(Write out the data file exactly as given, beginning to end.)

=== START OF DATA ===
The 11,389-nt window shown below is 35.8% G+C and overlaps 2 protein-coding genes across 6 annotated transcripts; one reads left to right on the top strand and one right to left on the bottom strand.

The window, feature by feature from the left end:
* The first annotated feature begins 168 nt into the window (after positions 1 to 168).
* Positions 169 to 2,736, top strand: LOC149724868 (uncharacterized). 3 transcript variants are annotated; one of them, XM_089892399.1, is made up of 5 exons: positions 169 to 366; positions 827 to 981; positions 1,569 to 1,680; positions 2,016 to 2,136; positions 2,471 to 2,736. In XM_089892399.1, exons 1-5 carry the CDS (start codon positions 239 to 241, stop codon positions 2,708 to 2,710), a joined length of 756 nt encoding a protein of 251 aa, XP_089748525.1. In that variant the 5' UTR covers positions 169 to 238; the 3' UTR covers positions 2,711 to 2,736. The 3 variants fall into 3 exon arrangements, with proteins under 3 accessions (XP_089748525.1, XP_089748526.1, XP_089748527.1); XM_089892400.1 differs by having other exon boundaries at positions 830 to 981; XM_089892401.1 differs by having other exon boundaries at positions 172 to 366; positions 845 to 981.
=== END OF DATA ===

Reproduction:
The 11,389-nt window shown below is 35.8% G+C and overlaps 2 protein-coding genes across 6 annotated transcripts; one reads left to right on the top strand and one right to left on the bottom strand.

The window, feature by feature from the left end:
* The first annotated feature begins 168 nt into the window (after positions 1 to 168).
* Positions 169 to 2,736, top strand: LOC149724868 (uncharacterized). 3 transcript variants are annotated; one of them, XM_089892399.1, is made up of 5 exons: positions 169 to 366; positions 827 to 981; positions 1,569 to 1,680; positions 2,016 to 2,136; positions 2,471 to 2,736. In XM_089892399.1, exons 1-5 carry the CDS (start codon positions 239 to 241, stop codon positions 2,708 to 2,710), a joined length of 756 nt encoding a protein of 251 aa, XP_089748525.1. In that variant the 5' UTR covers positions 169 to 238; the 3' UTR covers positions 2,711 to 2,736. The 3 variants fall into 3 exon arrangements, with proteins under 3 accessions (XP_089748525.1, XP_089748526.1, XP_089748527.1); XM_089892400.1 differs by having other exon boundaries at positions 830 to 981; XM_089892401.1 differs by having other exon boundaries at positions 172 to 366; positions 845 to 981.